Transportation guide for Paris
Getting around Paris
The entire Parisian metro service operates on Saturday evenings until 2.15 am and on Friday evenings until 2.15 am. This is the quickest and easiest way to travel around the city. The Paris metro has around 300 stations, their entrances marked by a big yellow "M", and 16 lines, numbered from 1 to 14, 3 bis and 7 bis. Each line has a colour, which you' ll find on signs in the stations and on all the maps. Connections between lines make your journey easy to plan. Inside the trains, you' ll find network maps and the detail of the line you' re on along with all available connections to other parts of the network. The metro operates every day including public holidays from around 6am to 0.30am. Times of the first and last trains vary depending on the point along the line that you are departing from. Trains are less frequent on Sundays and public holidays. Your lilac-coloured ticket remains valid for 2 hours until you leave the metro by going through the exit barriers.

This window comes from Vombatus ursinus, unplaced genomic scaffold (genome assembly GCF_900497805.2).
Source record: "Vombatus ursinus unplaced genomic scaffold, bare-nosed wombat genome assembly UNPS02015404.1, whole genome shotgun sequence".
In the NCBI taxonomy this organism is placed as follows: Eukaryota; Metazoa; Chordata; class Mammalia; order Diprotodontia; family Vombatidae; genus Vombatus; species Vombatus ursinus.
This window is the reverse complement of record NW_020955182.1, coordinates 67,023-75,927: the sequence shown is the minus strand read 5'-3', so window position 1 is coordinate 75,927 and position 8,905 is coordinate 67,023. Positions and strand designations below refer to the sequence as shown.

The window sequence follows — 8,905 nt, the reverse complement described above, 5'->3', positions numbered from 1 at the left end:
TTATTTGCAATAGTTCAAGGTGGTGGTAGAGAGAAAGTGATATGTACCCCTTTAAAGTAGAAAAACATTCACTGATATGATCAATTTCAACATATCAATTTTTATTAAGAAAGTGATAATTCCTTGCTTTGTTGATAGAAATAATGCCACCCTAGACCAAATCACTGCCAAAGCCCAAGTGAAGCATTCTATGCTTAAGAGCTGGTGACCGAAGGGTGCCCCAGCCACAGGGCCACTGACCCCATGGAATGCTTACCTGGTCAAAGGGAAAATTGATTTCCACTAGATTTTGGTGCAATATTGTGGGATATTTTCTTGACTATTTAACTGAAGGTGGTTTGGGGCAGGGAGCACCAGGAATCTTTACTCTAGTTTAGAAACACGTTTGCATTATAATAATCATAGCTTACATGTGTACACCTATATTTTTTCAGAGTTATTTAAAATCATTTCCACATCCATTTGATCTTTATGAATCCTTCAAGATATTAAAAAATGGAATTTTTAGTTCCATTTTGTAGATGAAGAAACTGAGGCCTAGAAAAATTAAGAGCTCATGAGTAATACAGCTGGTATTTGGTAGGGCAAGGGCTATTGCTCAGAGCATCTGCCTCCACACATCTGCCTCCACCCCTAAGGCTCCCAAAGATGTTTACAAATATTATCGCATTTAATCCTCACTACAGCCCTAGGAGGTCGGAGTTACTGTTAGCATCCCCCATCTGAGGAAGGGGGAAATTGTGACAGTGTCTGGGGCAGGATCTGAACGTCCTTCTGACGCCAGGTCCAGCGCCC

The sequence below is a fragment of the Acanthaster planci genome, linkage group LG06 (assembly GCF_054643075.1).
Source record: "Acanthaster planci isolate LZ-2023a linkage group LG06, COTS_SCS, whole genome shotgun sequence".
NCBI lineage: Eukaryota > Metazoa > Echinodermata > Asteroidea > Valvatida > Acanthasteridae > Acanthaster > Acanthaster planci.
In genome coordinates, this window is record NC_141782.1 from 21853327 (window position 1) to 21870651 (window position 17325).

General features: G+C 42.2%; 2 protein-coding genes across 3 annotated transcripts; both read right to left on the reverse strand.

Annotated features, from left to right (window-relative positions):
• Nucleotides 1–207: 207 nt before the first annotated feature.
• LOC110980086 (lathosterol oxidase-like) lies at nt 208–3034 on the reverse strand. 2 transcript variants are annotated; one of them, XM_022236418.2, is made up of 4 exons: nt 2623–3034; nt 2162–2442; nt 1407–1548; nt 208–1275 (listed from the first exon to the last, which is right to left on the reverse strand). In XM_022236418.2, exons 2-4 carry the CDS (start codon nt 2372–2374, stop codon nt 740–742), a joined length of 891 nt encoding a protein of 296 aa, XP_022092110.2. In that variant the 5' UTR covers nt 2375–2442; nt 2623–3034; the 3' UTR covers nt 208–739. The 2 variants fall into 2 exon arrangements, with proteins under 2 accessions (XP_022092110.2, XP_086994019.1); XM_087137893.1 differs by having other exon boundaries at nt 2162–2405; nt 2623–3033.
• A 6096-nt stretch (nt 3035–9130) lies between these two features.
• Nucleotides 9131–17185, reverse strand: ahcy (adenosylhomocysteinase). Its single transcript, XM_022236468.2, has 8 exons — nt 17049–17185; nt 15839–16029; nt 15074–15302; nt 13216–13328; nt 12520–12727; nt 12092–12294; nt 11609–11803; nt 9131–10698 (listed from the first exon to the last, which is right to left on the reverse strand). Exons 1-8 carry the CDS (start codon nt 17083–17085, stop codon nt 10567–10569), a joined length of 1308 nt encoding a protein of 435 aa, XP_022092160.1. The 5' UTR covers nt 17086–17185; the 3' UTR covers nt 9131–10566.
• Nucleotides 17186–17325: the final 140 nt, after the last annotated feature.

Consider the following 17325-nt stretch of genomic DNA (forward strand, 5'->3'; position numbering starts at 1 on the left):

Buses are convenient to use and can take you to any part of the city. Keep in mind that you need to buy tickets beforehand since the drivers don't sell tickets inside the bus. Moreover, you can use the buses for sightseeing around the city.
15,300 taxis operate in Paris, day and night. You can easily hail a taxi while being on the road or take one from a taxi rank. Taxis are quite expensive in Paris and don' t expect to find one during rush hours easily.
You can very easily rent a bike and get around Paris. Bicycles are very popular and a convenient way to get around the city since you don' t stuck in traffic and can move fast.
Due to the Seine Paris is split into two parts. You can travel along the river using the boats and at the same time enjoy a dinner or a drink and admire the sights of Paris. There are also water-buses which you can use just to move from one part to the other by the river.